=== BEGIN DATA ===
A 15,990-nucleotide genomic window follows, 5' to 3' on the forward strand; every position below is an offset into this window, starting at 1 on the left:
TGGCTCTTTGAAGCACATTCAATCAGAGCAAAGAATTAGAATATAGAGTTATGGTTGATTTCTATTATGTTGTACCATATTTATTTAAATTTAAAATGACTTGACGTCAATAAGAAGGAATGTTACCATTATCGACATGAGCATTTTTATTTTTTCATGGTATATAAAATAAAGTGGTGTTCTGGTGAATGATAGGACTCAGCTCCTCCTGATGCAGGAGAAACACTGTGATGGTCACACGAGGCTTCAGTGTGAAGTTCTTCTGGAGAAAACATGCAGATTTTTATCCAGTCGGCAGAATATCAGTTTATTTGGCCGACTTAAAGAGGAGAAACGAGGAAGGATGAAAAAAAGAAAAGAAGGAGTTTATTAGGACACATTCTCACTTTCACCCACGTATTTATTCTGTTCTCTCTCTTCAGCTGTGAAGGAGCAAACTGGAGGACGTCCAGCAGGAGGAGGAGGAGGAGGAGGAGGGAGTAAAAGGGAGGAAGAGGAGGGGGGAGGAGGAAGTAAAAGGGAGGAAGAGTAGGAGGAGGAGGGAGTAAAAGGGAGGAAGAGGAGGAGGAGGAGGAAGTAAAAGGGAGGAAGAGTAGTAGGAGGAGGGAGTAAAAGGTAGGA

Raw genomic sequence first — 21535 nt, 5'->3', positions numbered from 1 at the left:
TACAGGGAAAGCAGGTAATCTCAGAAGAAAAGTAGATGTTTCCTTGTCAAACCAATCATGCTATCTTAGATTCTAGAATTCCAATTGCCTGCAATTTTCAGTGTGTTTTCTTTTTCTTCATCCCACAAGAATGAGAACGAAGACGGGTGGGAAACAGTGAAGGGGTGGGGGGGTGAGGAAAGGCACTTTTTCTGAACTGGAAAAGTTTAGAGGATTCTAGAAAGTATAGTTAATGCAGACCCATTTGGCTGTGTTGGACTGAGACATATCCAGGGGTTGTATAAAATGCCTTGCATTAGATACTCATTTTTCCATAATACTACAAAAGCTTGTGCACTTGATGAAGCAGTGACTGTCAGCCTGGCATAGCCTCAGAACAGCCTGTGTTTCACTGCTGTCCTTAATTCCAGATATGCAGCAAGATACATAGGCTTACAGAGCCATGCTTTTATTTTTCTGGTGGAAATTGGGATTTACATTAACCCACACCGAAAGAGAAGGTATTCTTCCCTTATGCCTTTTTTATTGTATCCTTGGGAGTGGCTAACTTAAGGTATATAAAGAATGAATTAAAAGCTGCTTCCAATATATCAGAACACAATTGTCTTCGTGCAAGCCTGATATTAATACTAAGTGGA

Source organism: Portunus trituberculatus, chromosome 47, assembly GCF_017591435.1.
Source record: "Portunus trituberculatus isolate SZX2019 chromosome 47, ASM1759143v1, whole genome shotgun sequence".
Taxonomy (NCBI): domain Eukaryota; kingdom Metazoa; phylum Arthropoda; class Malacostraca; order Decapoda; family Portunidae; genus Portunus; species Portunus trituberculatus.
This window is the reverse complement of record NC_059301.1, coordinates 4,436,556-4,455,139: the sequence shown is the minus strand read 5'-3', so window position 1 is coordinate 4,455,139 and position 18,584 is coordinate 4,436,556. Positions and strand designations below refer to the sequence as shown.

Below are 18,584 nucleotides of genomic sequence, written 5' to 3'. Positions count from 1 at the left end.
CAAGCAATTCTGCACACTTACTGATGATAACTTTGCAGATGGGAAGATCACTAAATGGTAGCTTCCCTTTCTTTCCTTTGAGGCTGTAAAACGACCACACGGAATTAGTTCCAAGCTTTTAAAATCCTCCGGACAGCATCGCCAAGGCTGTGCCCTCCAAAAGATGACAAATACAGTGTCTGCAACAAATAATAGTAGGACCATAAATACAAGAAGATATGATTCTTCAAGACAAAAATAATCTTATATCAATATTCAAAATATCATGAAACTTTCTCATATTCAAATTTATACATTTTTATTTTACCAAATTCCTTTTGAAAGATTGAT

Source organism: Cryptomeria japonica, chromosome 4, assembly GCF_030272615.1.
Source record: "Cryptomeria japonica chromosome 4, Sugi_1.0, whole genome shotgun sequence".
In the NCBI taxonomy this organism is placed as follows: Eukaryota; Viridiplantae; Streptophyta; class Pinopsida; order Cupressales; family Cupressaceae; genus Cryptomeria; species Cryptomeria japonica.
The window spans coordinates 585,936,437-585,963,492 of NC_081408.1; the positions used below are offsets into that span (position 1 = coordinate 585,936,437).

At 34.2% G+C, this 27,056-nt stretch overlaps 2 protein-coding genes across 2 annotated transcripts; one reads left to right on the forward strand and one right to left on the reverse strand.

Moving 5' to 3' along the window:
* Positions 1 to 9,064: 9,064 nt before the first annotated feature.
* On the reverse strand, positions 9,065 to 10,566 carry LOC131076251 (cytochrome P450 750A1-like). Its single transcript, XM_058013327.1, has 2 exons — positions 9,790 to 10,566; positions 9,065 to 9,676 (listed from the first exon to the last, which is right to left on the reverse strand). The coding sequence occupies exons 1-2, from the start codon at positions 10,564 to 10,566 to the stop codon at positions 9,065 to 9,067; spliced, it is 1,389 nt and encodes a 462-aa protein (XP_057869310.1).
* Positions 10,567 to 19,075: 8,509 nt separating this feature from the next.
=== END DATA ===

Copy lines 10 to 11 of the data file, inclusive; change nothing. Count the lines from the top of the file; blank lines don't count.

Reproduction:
CAAGCAATTCTGCACACTTACTGATGATAACTTTGCAGATGGGAAGATCACTAAATGGTAGCTTCCCTTTCTTTCCTTTGAGGCTGTAAAACGACCACACGGAATTAGTTCCAAGCTTTTAAAATCCTCCGGACAGCATCGCCAAGGCTGTGCCCTCCAAAAGATGACAAATACAGTGTCTGCAACAAATAATAGTAGGACCATAAATACAAGAAGATATGATTCTTCAAGACAAAAATAATCTTATATCAATATTCAAAATATCATGAAACTTTCTCATATTCAAATTTATACATTTTTATTTTACCAAATTCCTTTTGAAAGATTGAT

Source organism: Cryptomeria japonica, chromosome 4, assembly GCF_030272615.1.